TORNADO SHELTERS

Tornado Storm Shelter Inside Tornado Storm Shelter
Underground shelter built after the Udall tornado of 1955
External look at Tornado Storm Shelter
This photo shows today's model of the 1955 style shelter. 
These are also buried once they are installed and are just
like the 1955 models

Taking Shelter From the Storm:         COURTESY OF NASA *

Large Photo of Above Ground Storm ShelterEvery year, tornadoes, hurricanes, and other extreme windstorms injure and kill people, and damage millions of dollars worth of property in the United States. Even so, more and more people build houses in tornado- and hurricane-prone areas each year, possibly putting themselves into the path of such storms. Having a shelter, or a safe room, built into your house can help you protect yourself and your family from injury or death caused by the dangerous forces of extreme winds. It can also relieve some of the anxiety created by the threat of an oncoming tornado or hurricane. Should you consider building a shelter in your house to protect yourself and your family during a tornado or hurricane? The answer depends on your answers to many questions, including:

• Do you live in a high-risk area?

• How quickly can you reach safe shelter during extreme winds?

• What level of safety do you want to provide?

• What is the cost of a shelter?

This booklet will help you answer these and other questions so you can decide how best to protect yourself and your family. It includes the results of research that has been underway for more than 20 years, by Texas Tech University’s Wind Engineering Research Center (WERC) and other wind engineering research facilities, on the effects of extreme winds on buildings. This booklet also provides shelter designs that will show you and your builder/contractor how to construct a shelter underneath a new house, in the basement of a new house, or in an interior room of a new house, or how to modify an existing house to add a shelter in one of these areas. These shelters are designed to protect you and your family from the high winds expected during tornadoes and hurricanes and from flying debris, such as wood studs, that tornadoes and hurricanes usually create.

The National Association of Home Builders (NAHB) Research Center has evaluated these designs for construction methods, materials, and costs. Engineers at Texas Tech University have confirmed the design requirements for the expected forces from wind pressure and the impact of typical flying debris. The shelters are designed with life safety as the primary consideration.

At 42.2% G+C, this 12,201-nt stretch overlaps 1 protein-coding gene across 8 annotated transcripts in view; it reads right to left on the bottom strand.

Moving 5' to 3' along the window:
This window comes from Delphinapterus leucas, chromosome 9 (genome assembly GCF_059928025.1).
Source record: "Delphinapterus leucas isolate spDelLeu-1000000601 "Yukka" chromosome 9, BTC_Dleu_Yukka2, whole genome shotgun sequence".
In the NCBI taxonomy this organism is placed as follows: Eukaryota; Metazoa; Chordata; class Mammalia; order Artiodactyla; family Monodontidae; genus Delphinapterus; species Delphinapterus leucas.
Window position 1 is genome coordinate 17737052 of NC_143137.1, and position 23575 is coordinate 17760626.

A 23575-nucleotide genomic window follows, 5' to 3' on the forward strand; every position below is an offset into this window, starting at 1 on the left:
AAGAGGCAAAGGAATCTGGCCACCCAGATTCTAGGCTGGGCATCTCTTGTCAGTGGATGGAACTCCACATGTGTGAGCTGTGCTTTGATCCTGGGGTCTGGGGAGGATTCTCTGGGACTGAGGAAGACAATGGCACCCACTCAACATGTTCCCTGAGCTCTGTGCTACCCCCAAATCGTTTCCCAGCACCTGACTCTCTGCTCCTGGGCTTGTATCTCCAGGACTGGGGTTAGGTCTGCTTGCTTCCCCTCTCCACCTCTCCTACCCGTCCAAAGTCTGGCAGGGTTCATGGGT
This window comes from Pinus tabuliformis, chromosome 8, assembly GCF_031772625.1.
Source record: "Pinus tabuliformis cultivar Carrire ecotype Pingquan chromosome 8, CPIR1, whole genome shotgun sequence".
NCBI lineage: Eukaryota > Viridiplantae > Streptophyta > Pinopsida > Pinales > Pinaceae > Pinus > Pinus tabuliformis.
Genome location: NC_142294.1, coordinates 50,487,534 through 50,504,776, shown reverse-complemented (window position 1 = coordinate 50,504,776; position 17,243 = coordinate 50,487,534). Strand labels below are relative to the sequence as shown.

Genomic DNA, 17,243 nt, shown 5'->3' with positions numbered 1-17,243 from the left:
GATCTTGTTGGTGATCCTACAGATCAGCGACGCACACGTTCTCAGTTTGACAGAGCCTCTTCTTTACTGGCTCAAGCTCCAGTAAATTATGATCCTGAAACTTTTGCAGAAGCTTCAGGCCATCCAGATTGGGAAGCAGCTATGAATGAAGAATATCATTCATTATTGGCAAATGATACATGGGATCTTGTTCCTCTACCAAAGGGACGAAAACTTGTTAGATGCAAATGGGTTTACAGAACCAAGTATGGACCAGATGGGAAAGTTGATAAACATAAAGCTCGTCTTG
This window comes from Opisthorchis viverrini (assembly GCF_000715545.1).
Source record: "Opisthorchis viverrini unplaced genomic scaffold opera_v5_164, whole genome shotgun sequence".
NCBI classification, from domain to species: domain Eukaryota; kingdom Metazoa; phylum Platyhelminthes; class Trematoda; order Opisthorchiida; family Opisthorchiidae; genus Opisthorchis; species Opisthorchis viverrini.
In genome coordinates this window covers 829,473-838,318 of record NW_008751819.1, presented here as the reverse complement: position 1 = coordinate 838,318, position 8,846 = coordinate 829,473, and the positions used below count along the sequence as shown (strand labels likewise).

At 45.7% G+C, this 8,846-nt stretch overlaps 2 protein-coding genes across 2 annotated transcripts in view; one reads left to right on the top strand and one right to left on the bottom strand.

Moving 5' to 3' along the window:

Section I: Understanding the Hazards
Almost every state in the United States has been affected by extreme windstorms such as tornadoes and hurricanes. Virtually every state has been affected by a "considerable" tornado (see the terms in Table

I.1). All Atlantic and Gulf of Mexico coastal areas in the United States – including coastal areas of Puerto Rico and the U.S. Virgin Islands – and coastal areas of Hawaii have been affected by hurricanes. Even in states not normally considered to be susceptible to extreme windstorms there are areas that experience dangerous high winds. These areas are typically near mountain ranges, and include the Pacific Northwest coast.

What Is a Tornado?

Tornadoes are categorized by the Fujita scale (see Fujita). They typically occur in the spring and summer months, but can occur at any time in any part of the country. Tornadoes are sometimes spawned by hurricanes.

Not all parts of each state are at equal risk from tornadoes. For example, while Texas has the highest number of recorded tornadoes, the state’s least tornado-prone area—along the Gulf Coast—has been hit by fewer tornadoes than northeastern Arkansas. Comparing the numbers of tornadoes recorded in different areas within a state can give you a better understanding of the potential tornado activity in those areas. Figure I.1 shows the numbers of tornadoes recorded per 1,000 square miles in the United States and its possessions and territories.

What Is a Hurricane?

In the United States, 158 hurricanes were recorded to have made landfall between 1900 and1996. Hurricanes have made landfall in Florida more than in any other state. The second most hurricane-affected state is Texas, but every state on the Gulf Coast and bordering the Atlantic Ocean, as well as U.S. island possessions and territories, are susceptible to damage caused by hurricanes. In recent years, the U.S. territories of American Samoa and Guam have been seriously affected by numerous tropical cyclones.

Do You Need a Shelter?